Aix en Provence is a city that manages to pull off the trick of being at once elegant and exciting. Aix is a city with a zest for life, its streets and architecture timelessly classical, its populace kept young by a constant flux of university and art students. What’s more, Aix en Provence is well named - it maintains a real flavour of Provence.
Aix is a place of culture, chic shopping, street markets, rich in cafes and restaurants. There is a buzz but not really any sense of hurry. You can, and must, walk everywhere. You will probably drive there, and the best thing to do is head for one of the underground car parks dotted around the centre, and then spend the day on foot.
The very heart of Aix en Provence, or perhaps spine is more accurate, is the Cours Mirabeau, which has been dubbed ‘the most satisfying street in France’. Cours Mirabeau is a beautiful avenue lined with giant plane trees, with the sunny side of the street given over to cafes and restaurants, and opposite are the grand houses, banks and high-end stores. This is naturally the place for people watching, perhaps from a table at the historic Les Deux Garcons, following in the drinking steps of Picasso, Piaf and Sartre. Make sure you go inside too to see the very fine 18th century interior, in the style of a Parisian bistro. At 55 cours Mirabeau is the house where Cezanne grew up.
THE OLD TOWN
The old town, on the north side of Cours Mirabeau is full of shops, museums, and historical sites and buildings, as well as three markets. There is the daily market in Place Richelme, and a flower market in Place d'Hotel de Ville on Tuesdays, Thursdays and Saturdays. Amid the imposing 17th century mansions (called ‘hôtels particuliers’ in French but not hotels), some minor museums of interest for their architecture if nothing else: the natural history museum (Museum d’Histoire Naturelle) in rue Espariat, the tapestry museum (Musee des Tapisseries) and the museum of old Aix (Musee de Vieil Aix).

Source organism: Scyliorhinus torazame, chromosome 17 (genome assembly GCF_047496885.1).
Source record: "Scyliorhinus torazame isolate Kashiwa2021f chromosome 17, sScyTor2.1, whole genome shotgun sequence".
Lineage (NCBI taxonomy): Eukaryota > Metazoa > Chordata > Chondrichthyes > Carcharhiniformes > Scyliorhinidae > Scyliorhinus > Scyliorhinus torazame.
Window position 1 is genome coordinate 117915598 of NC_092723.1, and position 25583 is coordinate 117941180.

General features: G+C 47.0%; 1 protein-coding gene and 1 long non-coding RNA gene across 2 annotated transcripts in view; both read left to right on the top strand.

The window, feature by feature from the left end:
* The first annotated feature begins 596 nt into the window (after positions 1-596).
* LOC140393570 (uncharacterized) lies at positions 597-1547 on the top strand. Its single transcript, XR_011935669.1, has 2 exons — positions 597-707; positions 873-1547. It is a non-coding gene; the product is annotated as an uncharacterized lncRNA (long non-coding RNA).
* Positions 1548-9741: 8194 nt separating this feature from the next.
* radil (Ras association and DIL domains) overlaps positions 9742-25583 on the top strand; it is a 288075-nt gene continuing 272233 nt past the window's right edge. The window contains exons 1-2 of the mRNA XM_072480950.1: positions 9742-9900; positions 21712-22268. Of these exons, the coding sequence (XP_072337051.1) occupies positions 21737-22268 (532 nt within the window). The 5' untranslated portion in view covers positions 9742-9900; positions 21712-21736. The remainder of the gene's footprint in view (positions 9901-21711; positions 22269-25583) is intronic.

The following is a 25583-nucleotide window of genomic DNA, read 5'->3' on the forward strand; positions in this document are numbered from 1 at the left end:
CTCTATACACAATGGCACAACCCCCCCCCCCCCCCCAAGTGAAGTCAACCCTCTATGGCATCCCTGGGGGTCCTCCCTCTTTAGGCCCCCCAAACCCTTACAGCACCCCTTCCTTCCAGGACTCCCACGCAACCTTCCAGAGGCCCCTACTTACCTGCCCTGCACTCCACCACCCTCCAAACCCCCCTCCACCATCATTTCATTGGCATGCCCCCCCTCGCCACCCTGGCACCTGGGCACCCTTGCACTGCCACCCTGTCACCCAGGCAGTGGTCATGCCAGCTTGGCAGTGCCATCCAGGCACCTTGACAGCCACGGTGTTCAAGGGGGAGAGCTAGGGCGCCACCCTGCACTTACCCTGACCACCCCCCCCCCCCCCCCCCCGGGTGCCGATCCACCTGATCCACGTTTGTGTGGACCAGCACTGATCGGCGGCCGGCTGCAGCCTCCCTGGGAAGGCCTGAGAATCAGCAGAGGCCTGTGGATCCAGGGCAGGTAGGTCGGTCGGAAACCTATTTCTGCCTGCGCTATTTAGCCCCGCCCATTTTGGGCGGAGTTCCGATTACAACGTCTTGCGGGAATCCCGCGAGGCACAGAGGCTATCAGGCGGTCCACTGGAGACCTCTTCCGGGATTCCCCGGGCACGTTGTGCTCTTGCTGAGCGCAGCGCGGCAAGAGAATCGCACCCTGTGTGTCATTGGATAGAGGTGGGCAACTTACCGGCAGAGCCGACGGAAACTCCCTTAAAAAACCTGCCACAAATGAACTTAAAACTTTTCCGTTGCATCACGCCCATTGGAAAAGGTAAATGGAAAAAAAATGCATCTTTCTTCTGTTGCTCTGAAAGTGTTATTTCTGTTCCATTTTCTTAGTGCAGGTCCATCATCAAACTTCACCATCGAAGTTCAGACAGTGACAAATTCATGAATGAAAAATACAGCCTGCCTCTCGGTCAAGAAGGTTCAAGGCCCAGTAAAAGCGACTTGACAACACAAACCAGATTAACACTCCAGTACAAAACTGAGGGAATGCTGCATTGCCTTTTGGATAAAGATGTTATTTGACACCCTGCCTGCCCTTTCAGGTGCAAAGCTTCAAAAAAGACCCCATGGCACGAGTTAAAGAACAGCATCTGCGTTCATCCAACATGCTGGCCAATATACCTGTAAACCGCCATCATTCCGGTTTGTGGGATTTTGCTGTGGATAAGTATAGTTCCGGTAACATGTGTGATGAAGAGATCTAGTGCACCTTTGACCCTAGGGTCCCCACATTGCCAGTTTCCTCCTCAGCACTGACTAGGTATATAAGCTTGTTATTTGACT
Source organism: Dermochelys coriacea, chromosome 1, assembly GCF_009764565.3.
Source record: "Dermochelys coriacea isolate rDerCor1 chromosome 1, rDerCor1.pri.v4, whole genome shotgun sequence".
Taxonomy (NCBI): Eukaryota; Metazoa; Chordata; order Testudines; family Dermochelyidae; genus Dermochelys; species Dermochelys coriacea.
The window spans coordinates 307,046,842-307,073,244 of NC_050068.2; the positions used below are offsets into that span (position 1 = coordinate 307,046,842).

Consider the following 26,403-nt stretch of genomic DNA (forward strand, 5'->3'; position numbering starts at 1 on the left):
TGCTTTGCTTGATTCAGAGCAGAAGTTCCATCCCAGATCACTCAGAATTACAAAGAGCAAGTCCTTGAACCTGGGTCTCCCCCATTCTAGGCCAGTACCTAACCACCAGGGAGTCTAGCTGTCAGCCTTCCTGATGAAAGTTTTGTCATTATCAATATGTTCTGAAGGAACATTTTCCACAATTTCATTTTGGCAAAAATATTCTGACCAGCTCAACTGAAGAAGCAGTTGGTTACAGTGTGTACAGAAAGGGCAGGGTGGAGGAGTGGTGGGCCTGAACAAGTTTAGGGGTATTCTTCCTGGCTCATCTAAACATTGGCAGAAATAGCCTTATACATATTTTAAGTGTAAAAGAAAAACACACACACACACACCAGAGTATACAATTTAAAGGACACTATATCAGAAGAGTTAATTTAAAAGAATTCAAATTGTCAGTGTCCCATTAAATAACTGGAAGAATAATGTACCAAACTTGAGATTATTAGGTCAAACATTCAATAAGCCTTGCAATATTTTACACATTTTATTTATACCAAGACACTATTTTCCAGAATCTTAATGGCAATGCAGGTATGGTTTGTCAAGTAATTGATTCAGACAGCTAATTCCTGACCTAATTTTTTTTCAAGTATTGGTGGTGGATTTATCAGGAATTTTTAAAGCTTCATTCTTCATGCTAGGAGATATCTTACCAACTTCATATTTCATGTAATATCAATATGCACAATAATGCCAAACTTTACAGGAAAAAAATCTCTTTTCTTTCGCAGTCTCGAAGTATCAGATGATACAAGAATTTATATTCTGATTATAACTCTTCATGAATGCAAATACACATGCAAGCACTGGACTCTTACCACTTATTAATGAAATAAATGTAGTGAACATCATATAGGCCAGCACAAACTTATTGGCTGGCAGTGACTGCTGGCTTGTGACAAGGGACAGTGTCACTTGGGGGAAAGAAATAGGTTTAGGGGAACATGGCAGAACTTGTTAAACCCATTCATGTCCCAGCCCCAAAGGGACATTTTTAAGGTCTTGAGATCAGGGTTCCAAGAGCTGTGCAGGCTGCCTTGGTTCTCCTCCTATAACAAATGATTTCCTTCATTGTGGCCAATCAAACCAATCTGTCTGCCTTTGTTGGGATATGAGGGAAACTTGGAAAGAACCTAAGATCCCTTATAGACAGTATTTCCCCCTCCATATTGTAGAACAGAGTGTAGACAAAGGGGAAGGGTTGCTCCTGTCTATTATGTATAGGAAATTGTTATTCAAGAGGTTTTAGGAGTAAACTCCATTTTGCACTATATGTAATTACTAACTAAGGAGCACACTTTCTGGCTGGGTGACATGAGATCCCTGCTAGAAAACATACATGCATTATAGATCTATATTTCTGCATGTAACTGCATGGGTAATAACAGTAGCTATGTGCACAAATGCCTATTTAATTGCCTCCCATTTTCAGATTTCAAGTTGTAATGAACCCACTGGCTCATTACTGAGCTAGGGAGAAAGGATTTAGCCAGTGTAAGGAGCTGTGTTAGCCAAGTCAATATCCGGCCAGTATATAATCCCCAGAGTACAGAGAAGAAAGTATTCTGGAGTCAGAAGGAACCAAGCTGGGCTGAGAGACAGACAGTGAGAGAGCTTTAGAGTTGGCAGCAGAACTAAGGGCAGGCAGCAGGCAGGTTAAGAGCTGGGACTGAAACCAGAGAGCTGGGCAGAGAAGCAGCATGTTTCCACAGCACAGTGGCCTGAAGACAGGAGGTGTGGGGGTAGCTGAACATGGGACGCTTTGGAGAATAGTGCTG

On the other side of the Cours Mirabeau from the old town is the Quartier Mazarin, a genteel neighbourhood of beautiful 17th century ‘hôtels’. A stroll down rue du 4 septembre is a must. The quartier Mazarin is home to the Musee Granet, housing a substantial collection of art and archaeology.
Water is the hidden life-blood of Aix emerging in the streets at the many fountains, and at the spa built atop the old Roman thermal baths. Cours Mirabeau is marked by three fountains, one of which, the Fontaine a l’eau chaude, emits warm water.
The companion to the often-heard sound of running water is the effect of the city on the majestic Provence light. With its warmly coloured stone buildings, the streets are bathed in a golden aspect, especially early and late in the day when it feels like Cecil B. DeMille is in charge of lighting.
A little away from the centre is the Atelier Cezanne – Paul Cezanne’s studio. Cezanne was a giant among artists, whose influence went beyond the impressionist movement. “He was like a father to us all,” Picasso said of him. Having spent his childhood in Aix and the surrounding countryside with his friend Emile Zola, Cezanne spent his adulthood painting these scenes. His studio is maintained as it was on his death in 1906. His smock, palette, pipe, and some of the equipment he used are still in place. You can get a guide from the tourist office showing you where Cezanne liked to paint in Aix.
Another artistic landmark in Aix is the Fondation Vasarely, dedicated to the work of the late kinetic artist.